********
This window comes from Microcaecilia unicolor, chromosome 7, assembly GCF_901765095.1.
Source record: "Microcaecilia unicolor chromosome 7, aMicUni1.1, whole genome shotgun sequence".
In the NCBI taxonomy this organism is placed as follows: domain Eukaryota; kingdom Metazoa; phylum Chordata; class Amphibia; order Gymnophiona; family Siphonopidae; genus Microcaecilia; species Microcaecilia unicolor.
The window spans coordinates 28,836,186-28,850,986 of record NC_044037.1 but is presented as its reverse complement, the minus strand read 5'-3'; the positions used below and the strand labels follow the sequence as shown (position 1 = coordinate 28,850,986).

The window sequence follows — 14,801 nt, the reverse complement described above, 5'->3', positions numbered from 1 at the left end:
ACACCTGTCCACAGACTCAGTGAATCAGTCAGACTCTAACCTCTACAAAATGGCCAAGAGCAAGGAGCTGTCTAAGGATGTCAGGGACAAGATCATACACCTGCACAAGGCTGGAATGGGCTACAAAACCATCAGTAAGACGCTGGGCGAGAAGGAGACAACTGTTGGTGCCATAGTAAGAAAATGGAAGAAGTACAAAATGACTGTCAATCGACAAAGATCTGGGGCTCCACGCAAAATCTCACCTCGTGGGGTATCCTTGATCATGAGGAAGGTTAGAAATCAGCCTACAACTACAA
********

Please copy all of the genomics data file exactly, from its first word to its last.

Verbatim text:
This window comes from Microcaecilia unicolor, chromosome 7, assembly GCF_901765095.1.
Source record: "Microcaecilia unicolor chromosome 7, aMicUni1.1, whole genome shotgun sequence".
In the NCBI taxonomy this organism is placed as follows: domain Eukaryota; kingdom Metazoa; phylum Chordata; class Amphibia; order Gymnophiona; family Siphonopidae; genus Microcaecilia; species Microcaecilia unicolor.
The window spans coordinates 28,836,186-28,850,986 of record NC_044037.1 but is presented as its reverse complement, the minus strand read 5'-3'; the positions used below and the strand labels follow the sequence as shown (position 1 = coordinate 28,850,986).

The window sequence follows — 14,801 nt, the reverse complement described above, 5'->3', positions numbered from 1 at the left end:
ACACCTGTCCACAGACTCAGTGAATCAGTCAGACTCTAACCTCTACAAAATGGCCAAGAGCAAGGAGCTGTCTAAGGATGTCAGGGACAAGATCATACACCTGCACAAGGCTGGAATGGGCTACAAAACCATCAGTAAGACGCTGGGCGAGAAGGAGACAACTGTTGGTGCCATAGTAAGAAAATGGAAGAAGTACAAAATGACTGTCAATCGACAAAGATCTGGGGCTCCACGCAAAATCTCACCTCGTGGGGTATCCTTGATCATGAGGAAGGTTAGAAATCAGCCTACAACTACAA